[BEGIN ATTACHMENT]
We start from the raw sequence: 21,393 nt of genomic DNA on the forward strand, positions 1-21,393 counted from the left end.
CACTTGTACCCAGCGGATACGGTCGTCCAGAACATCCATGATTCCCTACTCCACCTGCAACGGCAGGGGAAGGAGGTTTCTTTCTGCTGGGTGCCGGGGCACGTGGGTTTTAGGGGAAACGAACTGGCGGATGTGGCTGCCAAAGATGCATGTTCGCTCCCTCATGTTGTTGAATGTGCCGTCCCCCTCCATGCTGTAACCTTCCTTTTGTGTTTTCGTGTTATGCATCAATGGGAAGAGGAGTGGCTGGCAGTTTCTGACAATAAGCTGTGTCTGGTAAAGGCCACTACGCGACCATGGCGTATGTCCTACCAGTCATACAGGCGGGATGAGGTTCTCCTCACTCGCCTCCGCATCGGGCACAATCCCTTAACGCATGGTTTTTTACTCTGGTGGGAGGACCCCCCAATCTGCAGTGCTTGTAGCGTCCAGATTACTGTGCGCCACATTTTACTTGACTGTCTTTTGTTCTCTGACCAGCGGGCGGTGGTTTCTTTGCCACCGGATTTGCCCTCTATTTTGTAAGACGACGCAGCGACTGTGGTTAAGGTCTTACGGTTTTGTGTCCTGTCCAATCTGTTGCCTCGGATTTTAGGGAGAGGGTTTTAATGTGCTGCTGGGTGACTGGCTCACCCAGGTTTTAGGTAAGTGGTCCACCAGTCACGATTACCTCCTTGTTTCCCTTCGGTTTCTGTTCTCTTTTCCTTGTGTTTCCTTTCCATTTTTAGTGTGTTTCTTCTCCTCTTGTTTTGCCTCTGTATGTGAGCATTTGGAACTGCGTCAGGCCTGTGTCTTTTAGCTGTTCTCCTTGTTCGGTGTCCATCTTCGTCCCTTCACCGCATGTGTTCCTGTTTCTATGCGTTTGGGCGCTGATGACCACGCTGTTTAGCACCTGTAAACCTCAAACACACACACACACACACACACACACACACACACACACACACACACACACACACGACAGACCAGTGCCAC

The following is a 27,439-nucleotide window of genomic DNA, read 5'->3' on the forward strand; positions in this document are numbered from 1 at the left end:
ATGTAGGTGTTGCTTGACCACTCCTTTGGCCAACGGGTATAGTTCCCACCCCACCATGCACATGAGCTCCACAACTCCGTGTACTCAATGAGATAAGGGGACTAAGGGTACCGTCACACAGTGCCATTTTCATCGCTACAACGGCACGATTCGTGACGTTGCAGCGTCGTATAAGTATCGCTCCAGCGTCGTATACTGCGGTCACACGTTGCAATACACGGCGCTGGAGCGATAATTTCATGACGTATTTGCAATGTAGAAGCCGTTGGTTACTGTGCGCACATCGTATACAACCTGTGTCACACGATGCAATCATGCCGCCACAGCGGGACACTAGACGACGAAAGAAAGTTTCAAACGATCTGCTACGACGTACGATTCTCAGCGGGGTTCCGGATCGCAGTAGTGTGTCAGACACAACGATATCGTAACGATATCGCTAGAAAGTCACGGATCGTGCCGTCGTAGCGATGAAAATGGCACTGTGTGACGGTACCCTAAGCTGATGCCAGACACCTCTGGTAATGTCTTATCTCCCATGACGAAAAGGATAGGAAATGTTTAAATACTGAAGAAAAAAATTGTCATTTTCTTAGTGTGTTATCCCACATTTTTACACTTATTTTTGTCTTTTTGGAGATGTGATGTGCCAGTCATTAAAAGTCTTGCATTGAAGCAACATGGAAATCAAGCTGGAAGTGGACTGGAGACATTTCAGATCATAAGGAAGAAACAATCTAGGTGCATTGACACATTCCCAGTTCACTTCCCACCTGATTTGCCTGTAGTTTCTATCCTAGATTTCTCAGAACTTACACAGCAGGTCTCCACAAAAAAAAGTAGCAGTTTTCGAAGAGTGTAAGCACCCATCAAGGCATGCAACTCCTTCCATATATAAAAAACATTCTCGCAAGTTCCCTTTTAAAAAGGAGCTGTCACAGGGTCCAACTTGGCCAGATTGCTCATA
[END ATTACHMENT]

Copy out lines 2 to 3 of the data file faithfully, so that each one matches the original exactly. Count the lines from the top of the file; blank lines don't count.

CACTTGTACCCAGCGGATACGGTCGTCCAGAACATCCATGATTCCCTACTCCACCTGCAACGGCAGGGGAAGGAGGTTTCTTTCTGCTGGGTGCCGGGGCACGTGGGTTTTAGGGGAAACGAACTGGCGGATGTGGCTGCCAAAGATGCATGTTCGCTCCCTCATGTTGTTGAATGTGCCGTCCCCCTCCATGCTGTAACCTTCCTTTTGTGTTTTCGTGTTATGCATCAATGGGAAGAGGAGTGGCTGGCAGTTTCTGACAATAAGCTGTGTCTGGTAAAGGCCACTACGCGACCATGGCGTATGTCCTACCAGTCATACAGGCGGGATGAGGTTCTCCTCACTCGCCTCCGCATCGGGCACAATCCCTTAACGCATGGTTTTTTACTCTGGTGGGAGGACCCCCCAATCTGCAGTGCTTGTAGCGTCCAGATTACTGTGCGCCACATTTTACTTGACTGTCTTTTGTTCTCTGACCAGCGGGCGGTGGTTTCTTTGCCACCGGATTTGCCCTCTATTTTGTAAGACGACGCAGCGACTGTGGTTAAGGTCTTACGGTTTTGTGTCCTGTCCAATCTGTTGCCTCGGATTTTAGGGAGAGGGTTTTAATGTGCTGCTGGGTGACTGGCTCACCCAGGTTTTAGGTAAGTGGTCCACCAGTCACGATTACCTCCTTGTTTCCCTTCGGTTTCTGTTCTCTTTTCCTTGTGTTTCCTTTCCATTTTTAGTGTGTTTCTTCTCCTCTTGTTTTGCCTCTGTATGTGAGCATTTGGAACTGCGTCAGGCCTGTGTCTTTTAGCTGTTCTCCTTGTTCGGTGTCCATCTTCGTCCCTTCACCGCATGTGTTCCTGTTTCTATGCGTTTGGGCGCTGATGACCACGCTGTTTAGCACCTGTAAACCTCAAACACACACACACACACACACACACACACACACACACACACACACACACACACACGACAGACCAGTGCCAC

The following is a 27,439-nucleotide window of genomic DNA, read 5'->3' on the forward strand; positions in this document are numbered from 1 at the left end: